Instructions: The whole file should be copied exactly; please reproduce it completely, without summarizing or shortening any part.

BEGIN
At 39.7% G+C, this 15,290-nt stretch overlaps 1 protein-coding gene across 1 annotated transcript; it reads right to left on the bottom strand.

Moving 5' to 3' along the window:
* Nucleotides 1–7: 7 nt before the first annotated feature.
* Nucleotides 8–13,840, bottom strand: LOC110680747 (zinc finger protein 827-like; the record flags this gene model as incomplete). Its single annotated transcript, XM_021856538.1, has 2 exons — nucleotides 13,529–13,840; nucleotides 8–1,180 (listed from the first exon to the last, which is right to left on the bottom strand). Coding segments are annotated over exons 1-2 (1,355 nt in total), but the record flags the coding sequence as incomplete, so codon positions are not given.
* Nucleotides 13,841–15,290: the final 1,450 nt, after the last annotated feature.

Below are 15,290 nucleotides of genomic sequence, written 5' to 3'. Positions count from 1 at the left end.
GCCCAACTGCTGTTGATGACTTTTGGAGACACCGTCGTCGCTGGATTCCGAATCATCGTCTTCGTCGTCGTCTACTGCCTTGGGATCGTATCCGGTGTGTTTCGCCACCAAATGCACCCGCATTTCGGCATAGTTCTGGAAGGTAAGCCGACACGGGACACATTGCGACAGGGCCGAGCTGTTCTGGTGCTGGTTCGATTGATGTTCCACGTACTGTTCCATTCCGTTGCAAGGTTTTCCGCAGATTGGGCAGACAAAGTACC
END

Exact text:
At 39.7% G+C, this 15,290-nt stretch overlaps 1 protein-coding gene across 1 annotated transcript; it reads right to left on the bottom strand.

Moving 5' to 3' along the window:
* Nucleotides 1–7: 7 nt before the first annotated feature.
* Nucleotides 8–13,840, bottom strand: LOC110680747 (zinc finger protein 827-like; the record flags this gene model as incomplete). Its single annotated transcript, XM_021856538.1, has 2 exons — nucleotides 13,529–13,840; nucleotides 8–1,180 (listed from the first exon to the last, which is right to left on the bottom strand). Coding segments are annotated over exons 1-2 (1,355 nt in total), but the record flags the coding sequence as incomplete, so codon positions are not given.
* Nucleotides 13,841–15,290: the final 1,450 nt, after the last annotated feature.

Below are 15,290 nucleotides of genomic sequence, written 5' to 3'. Positions count from 1 at the left end.
GCCCAACTGCTGTTGATGACTTTTGGAGACACCGTCGTCGCTGGATTCCGAATCATCGTCTTCGTCGTCGTCTACTGCCTTGGGATCGTATCCGGTGTGTTTCGCCACCAAATGCACCCGCATTTCGGCATAGTTCTGGAAGGTAAGCCGACACGGGACACATTGCGACAGGGCCGAGCTGTTCTGGTGCTGGTTCGATTGATGTTCCACGTACTGTTCCATTCCGTTGCAAGGTTTTCCGCAGATTGGGCAGACAAAGTACC